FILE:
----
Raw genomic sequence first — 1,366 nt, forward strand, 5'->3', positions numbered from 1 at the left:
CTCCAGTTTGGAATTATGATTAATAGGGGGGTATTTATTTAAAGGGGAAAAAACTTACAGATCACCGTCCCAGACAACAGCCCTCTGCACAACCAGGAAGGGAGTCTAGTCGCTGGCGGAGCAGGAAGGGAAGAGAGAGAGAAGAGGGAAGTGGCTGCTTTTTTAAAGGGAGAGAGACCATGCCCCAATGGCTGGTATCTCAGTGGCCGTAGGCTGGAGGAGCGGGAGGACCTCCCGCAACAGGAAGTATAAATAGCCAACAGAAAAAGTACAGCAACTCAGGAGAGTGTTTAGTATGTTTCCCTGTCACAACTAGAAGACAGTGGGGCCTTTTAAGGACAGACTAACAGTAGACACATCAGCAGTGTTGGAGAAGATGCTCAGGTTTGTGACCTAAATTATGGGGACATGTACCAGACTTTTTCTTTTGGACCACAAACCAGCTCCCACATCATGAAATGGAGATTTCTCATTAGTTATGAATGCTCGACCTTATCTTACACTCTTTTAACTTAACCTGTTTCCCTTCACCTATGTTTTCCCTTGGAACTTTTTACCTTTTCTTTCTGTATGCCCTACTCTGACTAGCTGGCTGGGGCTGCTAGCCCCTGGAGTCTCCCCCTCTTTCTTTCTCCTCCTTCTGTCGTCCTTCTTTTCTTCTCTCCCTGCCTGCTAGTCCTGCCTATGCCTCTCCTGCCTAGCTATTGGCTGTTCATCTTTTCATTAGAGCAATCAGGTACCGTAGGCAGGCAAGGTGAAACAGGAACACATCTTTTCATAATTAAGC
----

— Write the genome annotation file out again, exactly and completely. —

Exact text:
Raw genomic sequence first — 1,366 nt, forward strand, 5'->3', positions numbered from 1 at the left:
CTCCAGTTTGGAATTATGATTAATAGGGGGGTATTTATTTAAAGGGGAAAAAACTTACAGATCACCGTCCCAGACAACAGCCCTCTGCACAACCAGGAAGGGAGTCTAGTCGCTGGCGGAGCAGGAAGGGAAGAGAGAGAGAAGAGGGAAGTGGCTGCTTTTTTAAAGGGAGAGAGACCATGCCCCAATGGCTGGTATCTCAGTGGCCGTAGGCTGGAGGAGCGGGAGGACCTCCCGCAACAGGAAGTATAAATAGCCAACAGAAAAAGTACAGCAACTCAGGAGAGTGTTTAGTATGTTTCCCTGTCACAACTAGAAGACAGTGGGGCCTTTTAAGGACAGACTAACAGTAGACACATCAGCAGTGTTGGAGAAGATGCTCAGGTTTGTGACCTAAATTATGGGGACATGTACCAGACTTTTTCTTTTGGACCACAAACCAGCTCCCACATCATGAAATGGAGATTTCTCATTAGTTATGAATGCTCGACCTTATCTTACACTCTTTTAACTTAACCTGTTTCCCTTCACCTATGTTTTCCCTTGGAACTTTTTACCTTTTCTTTCTGTATGCCCTACTCTGACTAGCTGGCTGGGGCTGCTAGCCCCTGGAGTCTCCCCCTCTTTCTTTCTCCTCCTTCTGTCGTCCTTCTTTTCTTCTCTCCCTGCCTGCTAGTCCTGCCTATGCCTCTCCTGCCTAGCTATTGGCTGTTCATCTTTTCATTAGAGCAATCAGGTACCGTAGGCAGGCAAGGTGAAACAGGAACACATCTTTTCATAATTAAGC